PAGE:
Although not needed for this tutorial, meteorological data files already formatted (ARL format) for use by HYSPLIT are available from several different FTP servers. These archives can be accessed directly using any FTP client or through the GUI from the Meteorology / ARL Data FTP tab. This menu provides access to Forecast data, a 24- or 48-h series of Appended forecasts (quasi-archive), a long-term Archive of a variety of different regional and global data files, a special archive of the NCAR/NCEP global Reanalysis, and an option to set the server for the FTP connection.
- As an example of how this process works we can download one of the files that will be used later in the tutorial: the global reanalysis data for September 1983. Open the Reanalysis menu and set the year and month. The file name is automatically generated. Get Data File starts the transfer process which opens a progress bar in downloading the 119 Mb file. The downloaded file is much larger than the same named file in the \Tutorial\captex because it is global rather than a regional extract.
- In the event of connectivity issues, you can change the FTP server location through the GUI from the Set Server menu selecting from one of three preset options: primary, alternate, or backup. Currently the primary and alternate server access the same hardware but with a different URL. The backup server can only access forecast or appended data files. The primary/alternate and backup servers have different directory structures.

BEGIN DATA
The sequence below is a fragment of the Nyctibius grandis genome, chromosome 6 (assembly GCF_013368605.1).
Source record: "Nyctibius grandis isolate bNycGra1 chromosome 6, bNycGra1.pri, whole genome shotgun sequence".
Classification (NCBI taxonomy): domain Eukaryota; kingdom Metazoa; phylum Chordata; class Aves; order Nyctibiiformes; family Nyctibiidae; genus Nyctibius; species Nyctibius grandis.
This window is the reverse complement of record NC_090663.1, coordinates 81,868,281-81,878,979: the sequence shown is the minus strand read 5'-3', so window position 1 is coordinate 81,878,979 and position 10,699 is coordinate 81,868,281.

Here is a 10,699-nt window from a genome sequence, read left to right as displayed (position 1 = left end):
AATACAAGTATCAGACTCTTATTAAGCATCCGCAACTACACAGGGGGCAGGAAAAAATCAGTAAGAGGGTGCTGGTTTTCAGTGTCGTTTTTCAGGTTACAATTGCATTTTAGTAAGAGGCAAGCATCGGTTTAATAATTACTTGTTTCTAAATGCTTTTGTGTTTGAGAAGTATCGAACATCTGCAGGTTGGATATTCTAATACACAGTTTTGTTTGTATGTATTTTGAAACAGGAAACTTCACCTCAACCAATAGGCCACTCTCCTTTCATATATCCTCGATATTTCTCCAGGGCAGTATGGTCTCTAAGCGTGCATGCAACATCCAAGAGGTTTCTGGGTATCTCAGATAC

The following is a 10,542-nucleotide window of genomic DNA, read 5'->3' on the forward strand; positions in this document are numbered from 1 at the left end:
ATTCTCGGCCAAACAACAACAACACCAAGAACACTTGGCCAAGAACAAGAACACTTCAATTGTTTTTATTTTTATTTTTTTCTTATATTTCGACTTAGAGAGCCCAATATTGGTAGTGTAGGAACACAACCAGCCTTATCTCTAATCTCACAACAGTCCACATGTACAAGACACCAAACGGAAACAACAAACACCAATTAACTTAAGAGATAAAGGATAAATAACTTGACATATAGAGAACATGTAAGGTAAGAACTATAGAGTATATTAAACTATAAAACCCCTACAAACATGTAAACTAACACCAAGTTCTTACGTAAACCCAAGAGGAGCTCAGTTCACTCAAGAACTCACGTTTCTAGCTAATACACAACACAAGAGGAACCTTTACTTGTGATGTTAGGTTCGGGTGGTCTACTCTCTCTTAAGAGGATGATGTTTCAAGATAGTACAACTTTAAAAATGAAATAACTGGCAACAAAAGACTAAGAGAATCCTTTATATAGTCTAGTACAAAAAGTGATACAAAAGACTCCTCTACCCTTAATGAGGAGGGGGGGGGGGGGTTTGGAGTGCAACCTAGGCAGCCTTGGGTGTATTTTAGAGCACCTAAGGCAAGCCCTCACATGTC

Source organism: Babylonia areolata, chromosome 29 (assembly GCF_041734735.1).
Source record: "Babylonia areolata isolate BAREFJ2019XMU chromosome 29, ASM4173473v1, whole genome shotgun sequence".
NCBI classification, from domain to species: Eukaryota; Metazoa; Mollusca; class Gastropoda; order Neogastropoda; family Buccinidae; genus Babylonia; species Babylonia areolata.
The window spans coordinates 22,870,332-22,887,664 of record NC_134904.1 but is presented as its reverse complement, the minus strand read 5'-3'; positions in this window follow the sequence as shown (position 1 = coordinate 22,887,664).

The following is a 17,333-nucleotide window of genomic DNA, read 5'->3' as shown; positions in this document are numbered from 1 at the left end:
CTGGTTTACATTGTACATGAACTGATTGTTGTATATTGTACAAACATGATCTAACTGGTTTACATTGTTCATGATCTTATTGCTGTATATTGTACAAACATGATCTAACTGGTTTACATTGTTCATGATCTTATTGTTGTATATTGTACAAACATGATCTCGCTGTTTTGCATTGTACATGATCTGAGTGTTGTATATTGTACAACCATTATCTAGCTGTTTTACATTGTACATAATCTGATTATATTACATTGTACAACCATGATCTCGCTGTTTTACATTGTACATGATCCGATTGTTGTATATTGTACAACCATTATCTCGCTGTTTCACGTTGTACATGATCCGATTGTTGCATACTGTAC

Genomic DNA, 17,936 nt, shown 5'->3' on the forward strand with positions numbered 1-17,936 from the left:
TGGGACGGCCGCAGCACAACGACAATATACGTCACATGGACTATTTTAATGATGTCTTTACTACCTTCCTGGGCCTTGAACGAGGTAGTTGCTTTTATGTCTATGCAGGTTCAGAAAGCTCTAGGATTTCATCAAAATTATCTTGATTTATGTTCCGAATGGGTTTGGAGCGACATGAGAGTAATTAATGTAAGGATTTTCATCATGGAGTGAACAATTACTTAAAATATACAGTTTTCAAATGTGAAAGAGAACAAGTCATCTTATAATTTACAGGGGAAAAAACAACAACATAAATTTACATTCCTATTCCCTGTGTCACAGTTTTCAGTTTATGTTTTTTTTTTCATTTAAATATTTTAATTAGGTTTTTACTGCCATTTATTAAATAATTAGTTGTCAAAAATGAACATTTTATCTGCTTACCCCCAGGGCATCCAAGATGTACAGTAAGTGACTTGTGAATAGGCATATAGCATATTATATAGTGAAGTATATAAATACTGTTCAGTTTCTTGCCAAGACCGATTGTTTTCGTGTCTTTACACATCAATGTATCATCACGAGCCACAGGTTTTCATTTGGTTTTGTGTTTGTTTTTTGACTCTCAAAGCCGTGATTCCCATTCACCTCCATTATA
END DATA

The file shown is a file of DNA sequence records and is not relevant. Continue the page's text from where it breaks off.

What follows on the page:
- As noted earlier, data files can also be obtained through other FTP clients or even the web browser. This may be necessary for some networks if FTP access is restricted by the system administrator to only a few approved applications. For instance, open the browser to the URL ftp://arlftp.arlhq.noaa.gov/pub/archives/reanalysis to view the files in the directory containing RP198309.gbl.
- In contrast, for more current data, the directory structure at ftp://ftpprd.ncep.noaa.gov/pub/data/nccf/com/hysplit/prod is linked with the current date and only forecast data for today and yesterday are available for downloading. For these data, a hardwired connection to this server is also available through the HTTP Data File button which uses the WGET command to download the data files.
One important consideration when downloading meteorological data files is that they are a composite of ASCII and binary fields, where the first 50 bytes of each data record is ASCII then followed by the packed binary data for that field. You should never let the FTP client automatically set the transfer mode, because it may incorrectly determine that the entire file is ASCII. Always insure that the transfer mode is set to binary or image.